It seems odd to me that others did not make an effort. I can say it was for my family, but honestly a big part of it was because I wanted good food to eat for myself.

    My philosophy on snacks growing up was that my son could have as many between meal snacks as he wanted as long as the snacks were healthy like yogurt, fruit, vegetables, cheese cubes, etc. I remember one time when he had a friend over the friend said "ask your mom if we can have a snack." My son said "we can have snack, but it has to be a healthy snack." His friend asked him what he meant by that. My son said "like cheese or a vegetable." And then his friend said "what is a vegetable?"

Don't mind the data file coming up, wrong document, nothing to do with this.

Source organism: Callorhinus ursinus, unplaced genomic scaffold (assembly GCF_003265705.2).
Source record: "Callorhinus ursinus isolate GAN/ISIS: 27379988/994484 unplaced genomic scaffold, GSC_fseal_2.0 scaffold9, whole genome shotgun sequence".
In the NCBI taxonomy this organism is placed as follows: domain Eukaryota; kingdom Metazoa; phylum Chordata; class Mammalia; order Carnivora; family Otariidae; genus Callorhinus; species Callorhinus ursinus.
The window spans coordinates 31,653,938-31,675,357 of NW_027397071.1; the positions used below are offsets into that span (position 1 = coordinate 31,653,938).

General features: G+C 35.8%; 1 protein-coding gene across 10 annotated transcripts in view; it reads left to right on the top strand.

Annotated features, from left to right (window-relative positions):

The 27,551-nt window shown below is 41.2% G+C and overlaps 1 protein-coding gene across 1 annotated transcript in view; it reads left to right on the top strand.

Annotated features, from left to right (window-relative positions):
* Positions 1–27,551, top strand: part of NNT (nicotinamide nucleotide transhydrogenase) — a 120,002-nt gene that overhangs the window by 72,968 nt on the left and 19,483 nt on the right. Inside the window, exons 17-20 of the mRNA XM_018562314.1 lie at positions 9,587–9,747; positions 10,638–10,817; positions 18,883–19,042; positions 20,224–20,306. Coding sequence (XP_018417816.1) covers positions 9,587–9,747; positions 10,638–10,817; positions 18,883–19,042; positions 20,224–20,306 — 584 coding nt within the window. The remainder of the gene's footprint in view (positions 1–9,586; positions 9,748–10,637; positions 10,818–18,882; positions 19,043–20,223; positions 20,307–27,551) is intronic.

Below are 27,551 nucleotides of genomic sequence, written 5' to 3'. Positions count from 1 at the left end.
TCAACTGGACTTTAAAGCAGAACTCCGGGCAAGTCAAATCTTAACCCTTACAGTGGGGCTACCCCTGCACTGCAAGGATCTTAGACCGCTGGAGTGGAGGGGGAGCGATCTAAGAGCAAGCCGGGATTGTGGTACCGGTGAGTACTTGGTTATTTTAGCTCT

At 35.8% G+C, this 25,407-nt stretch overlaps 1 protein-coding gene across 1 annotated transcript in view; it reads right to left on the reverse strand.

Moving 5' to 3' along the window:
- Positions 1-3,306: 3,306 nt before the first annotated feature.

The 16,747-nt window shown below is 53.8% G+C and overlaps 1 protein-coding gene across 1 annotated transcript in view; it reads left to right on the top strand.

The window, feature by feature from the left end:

I think they were only six, but still....

    Yeah his family was dirt poor, but so were we. We were both on food stamps, so she had just as much to feed her family as we did.

    I think the free lunch and breakfast at school is a good thing. It is not the children's fault if their parents cannot handle the food budget properly. They should not suffer for it.

    I try not to feel superior, but sometimes it is hard.

    We have more money to buy food now. We save a lot my making our own stuff. But we will also splurge on things like fresh berries.
    KathyB

  11. #25
    Registered User Winkie's Avatar
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    KathyB, I agree with all you said.